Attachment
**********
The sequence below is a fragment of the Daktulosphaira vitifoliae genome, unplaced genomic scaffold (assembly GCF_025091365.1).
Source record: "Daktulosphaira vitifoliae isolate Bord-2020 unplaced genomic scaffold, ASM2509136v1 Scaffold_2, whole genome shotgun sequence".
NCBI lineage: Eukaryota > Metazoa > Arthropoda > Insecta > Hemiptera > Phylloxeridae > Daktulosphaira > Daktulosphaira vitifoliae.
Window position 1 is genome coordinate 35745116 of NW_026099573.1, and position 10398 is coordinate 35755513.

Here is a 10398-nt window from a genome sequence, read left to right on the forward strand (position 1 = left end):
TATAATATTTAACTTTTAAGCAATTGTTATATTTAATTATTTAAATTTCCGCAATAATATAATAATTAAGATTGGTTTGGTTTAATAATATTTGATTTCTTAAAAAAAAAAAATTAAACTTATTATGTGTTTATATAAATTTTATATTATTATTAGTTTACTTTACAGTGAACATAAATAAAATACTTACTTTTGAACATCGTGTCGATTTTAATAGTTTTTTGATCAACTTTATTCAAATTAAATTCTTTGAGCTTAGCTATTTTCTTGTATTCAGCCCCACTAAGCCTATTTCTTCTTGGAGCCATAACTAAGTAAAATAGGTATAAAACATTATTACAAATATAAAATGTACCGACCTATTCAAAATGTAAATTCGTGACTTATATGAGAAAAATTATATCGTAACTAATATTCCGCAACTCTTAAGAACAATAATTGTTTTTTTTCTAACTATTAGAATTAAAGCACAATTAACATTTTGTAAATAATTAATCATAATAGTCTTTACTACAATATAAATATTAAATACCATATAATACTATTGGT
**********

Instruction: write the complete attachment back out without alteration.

The sequence below is a fragment of the Daktulosphaira vitifoliae genome, unplaced genomic scaffold (assembly GCF_025091365.1).
Source record: "Daktulosphaira vitifoliae isolate Bord-2020 unplaced genomic scaffold, ASM2509136v1 Scaffold_2, whole genome shotgun sequence".
NCBI lineage: Eukaryota > Metazoa > Arthropoda > Insecta > Hemiptera > Phylloxeridae > Daktulosphaira > Daktulosphaira vitifoliae.
Window position 1 is genome coordinate 35745116 of NW_026099573.1, and position 10398 is coordinate 35755513.

Here is a 10398-nt window from a genome sequence, read left to right on the forward strand (position 1 = left end):
TATAATATTTAACTTTTAAGCAATTGTTATATTTAATTATTTAAATTTCCGCAATAATATAATAATTAAGATTGGTTTGGTTTAATAATATTTGATTTCTTAAAAAAAAAAAATTAAACTTATTATGTGTTTATATAAATTTTATATTATTATTAGTTTACTTTACAGTGAACATAAATAAAATACTTACTTTTGAACATCGTGTCGATTTTAATAGTTTTTTGATCAACTTTATTCAAATTAAATTCTTTGAGCTTAGCTATTTTCTTGTATTCAGCCCCACTAAGCCTATTTCTTCTTGGAGCCATAACTAAGTAAAATAGGTATAAAACATTATTACAAATATAAAATGTACCGACCTATTCAAAATGTAAATTCGTGACTTATATGAGAAAAATTATATCGTAACTAATATTCCGCAACTCTTAAGAACAATAATTGTTTTTTTTCTAACTATTAGAATTAAAGCACAATTAACATTTTGTAAATAATTAATCATAATAGTCTTTACTACAATATAAATATTAAATACCATATAATACTATTGGT